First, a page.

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Techno composing programs?

 
 
aperson
 
Reply Fri 13 Mar, 2009 01:49 am
Hi. Firstly, please don't hate me because "techno is an abomination". I'm actually very musical and have a strong classical background.

Does anyone know of any freeware programs I can use to write techno? I would prefer one that works using traditional score notation (eg Sibelius) and for it to run on a PC, but please, anything would be good.

Thanks,
aperson
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Robert Gentel
 
  1  
Reply Fri 13 Mar, 2009 02:37 am
@aperson,
The only free program I can recommend to you is Audacity.

http://audacity.sourceforge.net/
aperson
 
  1  
Reply Fri 13 Mar, 2009 03:45 pm
@Robert Gentel,
Thanks, but that can only edit sounds, not make them.
Robert Gentel
 
  1  
Reply Fri 13 Mar, 2009 04:05 pm
@aperson,
I'm not too familiar with this, but my understanding is that you'd use other tools to make sounds, and audacity has the ability to capture them (e.g. from line in, etc). Then you plug in instruments like a midi keyboard with a synthesizer or somesuch to make sounds that you edit and mix.

But remember, you asked for free, and I really don't think there's a lot of options at that price that will do all things you want. Here's the most well-known commercial option I have heard of: http://flstudio.image-line.com/

It used to be called Fruity Loops, and I know a lot of amateur DJs who made techno with it though I haven't used it myself. It has a trial but the software costs $99.
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Robert Gentel
 
  1  
Reply Fri 13 Mar, 2009 04:16 pm
@aperson,
I've done a bit of searching for free synthesizers, didn't find anything that struck me as worth downloading but you might want to have a look.

Basically I think you need two main components (that may come bundled in some software) for what you want:

1) A software synthesizer - To generate sounds
2) A digital audio workstation - To take sounds and record, edit and mix them

You don't technically need number 1 to make music, you can do amazing stuff just through sampling. Check out this amazing video, of a song made entirely from youtube sampling.



And if you decide this is all too much complication for how much you want to try your hand at it (I know I did every time I explored it) you might wanna settle on this fun little toy:

http://www.najle.com/idaft/

aperson
 
  1  
Reply Fri 13 Mar, 2009 06:19 pm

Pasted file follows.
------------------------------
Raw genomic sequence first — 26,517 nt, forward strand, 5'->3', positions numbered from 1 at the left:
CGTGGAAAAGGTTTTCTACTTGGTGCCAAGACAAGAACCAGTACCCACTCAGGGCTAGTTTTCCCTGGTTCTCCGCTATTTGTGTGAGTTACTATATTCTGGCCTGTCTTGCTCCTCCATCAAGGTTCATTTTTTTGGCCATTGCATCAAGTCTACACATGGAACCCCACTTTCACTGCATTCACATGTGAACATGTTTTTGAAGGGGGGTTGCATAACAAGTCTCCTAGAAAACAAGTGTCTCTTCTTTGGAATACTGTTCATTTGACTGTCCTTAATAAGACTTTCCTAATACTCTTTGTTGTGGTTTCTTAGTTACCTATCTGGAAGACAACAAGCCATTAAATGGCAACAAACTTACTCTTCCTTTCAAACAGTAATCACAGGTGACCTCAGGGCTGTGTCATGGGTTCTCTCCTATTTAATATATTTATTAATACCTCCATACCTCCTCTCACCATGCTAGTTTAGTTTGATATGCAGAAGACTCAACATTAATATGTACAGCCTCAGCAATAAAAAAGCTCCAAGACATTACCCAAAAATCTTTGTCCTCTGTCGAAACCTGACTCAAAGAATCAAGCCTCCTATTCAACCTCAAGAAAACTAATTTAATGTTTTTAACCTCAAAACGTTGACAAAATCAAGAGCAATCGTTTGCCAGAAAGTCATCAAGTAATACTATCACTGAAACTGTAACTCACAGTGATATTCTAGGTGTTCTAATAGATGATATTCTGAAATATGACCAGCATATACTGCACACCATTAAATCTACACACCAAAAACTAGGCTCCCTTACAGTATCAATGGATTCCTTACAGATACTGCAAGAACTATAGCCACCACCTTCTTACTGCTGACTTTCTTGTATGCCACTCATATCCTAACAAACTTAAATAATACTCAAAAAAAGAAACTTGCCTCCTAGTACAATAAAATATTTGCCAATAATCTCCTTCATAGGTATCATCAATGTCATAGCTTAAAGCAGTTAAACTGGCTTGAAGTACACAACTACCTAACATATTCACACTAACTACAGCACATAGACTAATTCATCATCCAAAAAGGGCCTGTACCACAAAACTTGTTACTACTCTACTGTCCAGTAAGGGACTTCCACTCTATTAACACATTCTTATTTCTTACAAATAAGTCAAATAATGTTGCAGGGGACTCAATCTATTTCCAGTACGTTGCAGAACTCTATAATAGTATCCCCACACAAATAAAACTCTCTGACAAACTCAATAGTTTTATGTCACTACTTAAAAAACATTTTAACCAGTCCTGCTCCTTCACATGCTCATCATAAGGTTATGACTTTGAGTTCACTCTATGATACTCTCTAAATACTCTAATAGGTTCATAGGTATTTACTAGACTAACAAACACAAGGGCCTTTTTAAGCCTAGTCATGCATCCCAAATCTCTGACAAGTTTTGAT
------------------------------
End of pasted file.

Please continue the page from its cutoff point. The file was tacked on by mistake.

@Robert Gentel,
Thanks so much for your help. Very cool video, and idaft make me lol lol.
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Derevon
 
  2  
Reply Mon 16 Mar, 2009 05:20 am
I doubt many "techno composers" use notes. The best program for you would probably be something like Cakewalk Sonar or Steinberg Cubase, but they're both very expensive. And there is Propellerhead Reason which I'm sure is very popular among composers of electronic music, but it's more technical/oldschool with actual simulations of cables dragged between different virtual machines, like synthesizers, filters etc. It doesn't feature notes, but it has a piano roll editor (i.e. you see a virtual piano keyboard on the side (vertically), and bars represent notes ( the longer bars, the longer notes).

If you're just looking to make some more or less simple techno music just for fun you could go for some kind of "tracker", like Modplug tracker, for free. Wikipedia has an article about trackers: http://en.wikipedia.org/wiki/Tracker

Trackers are inherently suitable for composing techno music. The concept is that you have a matrix with one column for each sound channel, and you input notes using the keyboard. Notes are represent like "C-4" or something like that in the matrix, the number being the octave. Of course, you need sound samples for them.
aperson
 
  1  
Reply Thu 19 Mar, 2009 01:32 am
@Derevon,
Yea I got Fruity Loops Studio and I love it. It was a bit hard to use but now I've sort of got the hang of it.
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Shirakawasuna
 
  1  
Reply Tue 24 Mar, 2009 02:55 am
If you want to be as awesome as basshunter, fruity loops is where it's at. I use Orion Platinum myself, an old version. I'm not sure about the whole sheetmusic Sibelius-style stuff, it's not exactly a 'techno' kind of thing (normally they use piano rolls), but I would bet that you could find something like that from Adobe or perhaps a company like Sibelius itself.
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